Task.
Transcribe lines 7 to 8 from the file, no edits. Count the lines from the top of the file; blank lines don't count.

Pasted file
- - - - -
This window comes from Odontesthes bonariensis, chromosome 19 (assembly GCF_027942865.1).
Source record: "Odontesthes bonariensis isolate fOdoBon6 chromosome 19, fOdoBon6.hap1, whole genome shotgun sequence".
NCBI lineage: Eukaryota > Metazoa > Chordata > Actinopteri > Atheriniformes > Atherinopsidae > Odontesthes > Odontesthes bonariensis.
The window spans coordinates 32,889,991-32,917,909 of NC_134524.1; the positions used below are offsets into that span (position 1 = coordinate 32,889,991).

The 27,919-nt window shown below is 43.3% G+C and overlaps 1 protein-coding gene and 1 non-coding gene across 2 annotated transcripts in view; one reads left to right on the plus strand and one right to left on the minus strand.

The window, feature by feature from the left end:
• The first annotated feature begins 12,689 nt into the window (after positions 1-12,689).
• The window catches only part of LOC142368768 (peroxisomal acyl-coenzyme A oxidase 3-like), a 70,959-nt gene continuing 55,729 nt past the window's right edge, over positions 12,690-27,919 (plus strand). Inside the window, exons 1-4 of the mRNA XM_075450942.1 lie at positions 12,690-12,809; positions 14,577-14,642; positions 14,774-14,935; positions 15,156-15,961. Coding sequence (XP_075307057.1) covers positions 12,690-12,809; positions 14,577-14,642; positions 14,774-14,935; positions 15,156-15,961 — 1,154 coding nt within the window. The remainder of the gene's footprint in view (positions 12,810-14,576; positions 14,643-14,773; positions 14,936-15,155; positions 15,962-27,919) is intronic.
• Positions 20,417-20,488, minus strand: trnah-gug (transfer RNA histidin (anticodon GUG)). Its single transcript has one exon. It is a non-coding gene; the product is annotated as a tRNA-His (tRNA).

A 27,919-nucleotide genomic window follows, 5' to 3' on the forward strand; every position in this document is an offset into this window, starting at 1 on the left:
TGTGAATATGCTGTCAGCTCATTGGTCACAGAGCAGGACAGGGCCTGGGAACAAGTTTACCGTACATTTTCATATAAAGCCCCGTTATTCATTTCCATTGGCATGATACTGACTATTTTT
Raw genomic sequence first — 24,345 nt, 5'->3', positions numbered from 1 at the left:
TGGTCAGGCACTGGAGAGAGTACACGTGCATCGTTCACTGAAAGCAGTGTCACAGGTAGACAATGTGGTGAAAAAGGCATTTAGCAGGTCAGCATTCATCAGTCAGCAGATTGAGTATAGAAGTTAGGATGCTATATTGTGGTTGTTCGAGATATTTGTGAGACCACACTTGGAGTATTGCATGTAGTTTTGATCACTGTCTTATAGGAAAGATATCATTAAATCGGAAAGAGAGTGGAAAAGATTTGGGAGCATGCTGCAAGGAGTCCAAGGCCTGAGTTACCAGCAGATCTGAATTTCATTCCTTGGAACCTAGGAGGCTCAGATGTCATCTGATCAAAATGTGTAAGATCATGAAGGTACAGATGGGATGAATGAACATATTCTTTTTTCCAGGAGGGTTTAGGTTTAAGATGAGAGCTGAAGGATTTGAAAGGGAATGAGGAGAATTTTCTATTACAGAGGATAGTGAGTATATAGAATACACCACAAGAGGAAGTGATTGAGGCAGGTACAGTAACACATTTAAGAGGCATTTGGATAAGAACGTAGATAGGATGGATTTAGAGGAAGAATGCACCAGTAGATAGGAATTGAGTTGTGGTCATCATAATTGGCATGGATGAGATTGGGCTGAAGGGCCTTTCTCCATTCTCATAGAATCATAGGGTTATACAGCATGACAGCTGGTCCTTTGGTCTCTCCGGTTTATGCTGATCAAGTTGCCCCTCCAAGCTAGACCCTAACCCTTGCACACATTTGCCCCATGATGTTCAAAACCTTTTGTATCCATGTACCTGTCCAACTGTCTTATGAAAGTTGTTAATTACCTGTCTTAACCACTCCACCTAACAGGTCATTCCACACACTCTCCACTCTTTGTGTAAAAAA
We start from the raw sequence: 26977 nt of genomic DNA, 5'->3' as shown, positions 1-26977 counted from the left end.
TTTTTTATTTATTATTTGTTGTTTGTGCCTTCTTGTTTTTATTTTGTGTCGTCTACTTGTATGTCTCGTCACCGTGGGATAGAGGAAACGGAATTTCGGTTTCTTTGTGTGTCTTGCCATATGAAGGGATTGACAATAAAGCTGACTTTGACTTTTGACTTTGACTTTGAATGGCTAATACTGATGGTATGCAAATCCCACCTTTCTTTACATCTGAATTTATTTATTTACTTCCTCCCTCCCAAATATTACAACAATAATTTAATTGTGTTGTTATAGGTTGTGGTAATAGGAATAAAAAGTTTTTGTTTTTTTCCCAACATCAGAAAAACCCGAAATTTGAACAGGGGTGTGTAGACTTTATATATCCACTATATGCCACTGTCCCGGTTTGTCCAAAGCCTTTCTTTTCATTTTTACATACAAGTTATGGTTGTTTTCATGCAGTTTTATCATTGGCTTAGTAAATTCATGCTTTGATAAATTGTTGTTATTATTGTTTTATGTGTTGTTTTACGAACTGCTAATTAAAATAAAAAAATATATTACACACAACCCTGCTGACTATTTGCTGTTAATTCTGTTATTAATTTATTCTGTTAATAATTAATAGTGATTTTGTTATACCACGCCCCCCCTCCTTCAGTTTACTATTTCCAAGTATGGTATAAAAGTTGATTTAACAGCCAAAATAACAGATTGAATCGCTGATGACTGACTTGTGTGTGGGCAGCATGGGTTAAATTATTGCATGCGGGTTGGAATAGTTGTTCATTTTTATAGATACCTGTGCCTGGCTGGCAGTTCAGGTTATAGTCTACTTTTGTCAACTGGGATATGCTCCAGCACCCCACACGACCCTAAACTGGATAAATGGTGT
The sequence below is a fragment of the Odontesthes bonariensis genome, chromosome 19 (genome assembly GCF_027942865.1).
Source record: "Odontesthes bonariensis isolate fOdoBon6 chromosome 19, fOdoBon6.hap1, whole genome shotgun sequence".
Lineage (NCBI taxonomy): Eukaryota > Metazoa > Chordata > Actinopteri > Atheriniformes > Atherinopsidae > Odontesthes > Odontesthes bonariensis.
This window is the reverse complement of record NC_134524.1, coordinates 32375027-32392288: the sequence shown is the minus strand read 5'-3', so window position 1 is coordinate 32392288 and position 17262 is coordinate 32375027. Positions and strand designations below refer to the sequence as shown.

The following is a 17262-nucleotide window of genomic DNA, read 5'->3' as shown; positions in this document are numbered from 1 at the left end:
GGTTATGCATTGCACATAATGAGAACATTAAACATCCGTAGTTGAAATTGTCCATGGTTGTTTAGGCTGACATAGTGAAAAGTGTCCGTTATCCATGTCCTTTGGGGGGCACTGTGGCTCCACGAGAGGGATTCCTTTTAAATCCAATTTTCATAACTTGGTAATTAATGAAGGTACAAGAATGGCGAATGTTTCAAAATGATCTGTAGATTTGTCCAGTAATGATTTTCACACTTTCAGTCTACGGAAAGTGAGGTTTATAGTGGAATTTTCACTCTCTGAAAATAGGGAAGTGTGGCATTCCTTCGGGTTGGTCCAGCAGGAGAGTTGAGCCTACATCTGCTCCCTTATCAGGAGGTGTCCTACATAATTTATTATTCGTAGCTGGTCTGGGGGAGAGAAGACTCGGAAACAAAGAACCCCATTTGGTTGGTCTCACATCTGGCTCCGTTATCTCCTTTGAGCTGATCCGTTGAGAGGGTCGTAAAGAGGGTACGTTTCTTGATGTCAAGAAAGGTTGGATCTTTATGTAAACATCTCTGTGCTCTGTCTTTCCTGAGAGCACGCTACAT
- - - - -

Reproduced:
• The first annotated feature begins 12,689 nt into the window (after positions 1-12,689).
• The window catches only part of LOC142368768 (peroxisomal acyl-coenzyme A oxidase 3-like), a 70,959-nt gene continuing 55,729 nt past the window's right edge, over positions 12,690-27,919 (plus strand). Inside the window, exons 1-4 of the mRNA XM_075450942.1 lie at positions 12,690-12,809; positions 14,577-14,642; positions 14,774-14,935; positions 15,156-15,961. Coding sequence (XP_075307057.1) covers positions 12,690-12,809; positions 14,577-14,642; positions 14,774-14,935; positions 15,156-15,961 — 1,154 coding nt within the window. The remainder of the gene's footprint in view (positions 12,810-14,576; positions 14,643-14,773; positions 14,936-15,155; positions 15,962-27,919) is intronic.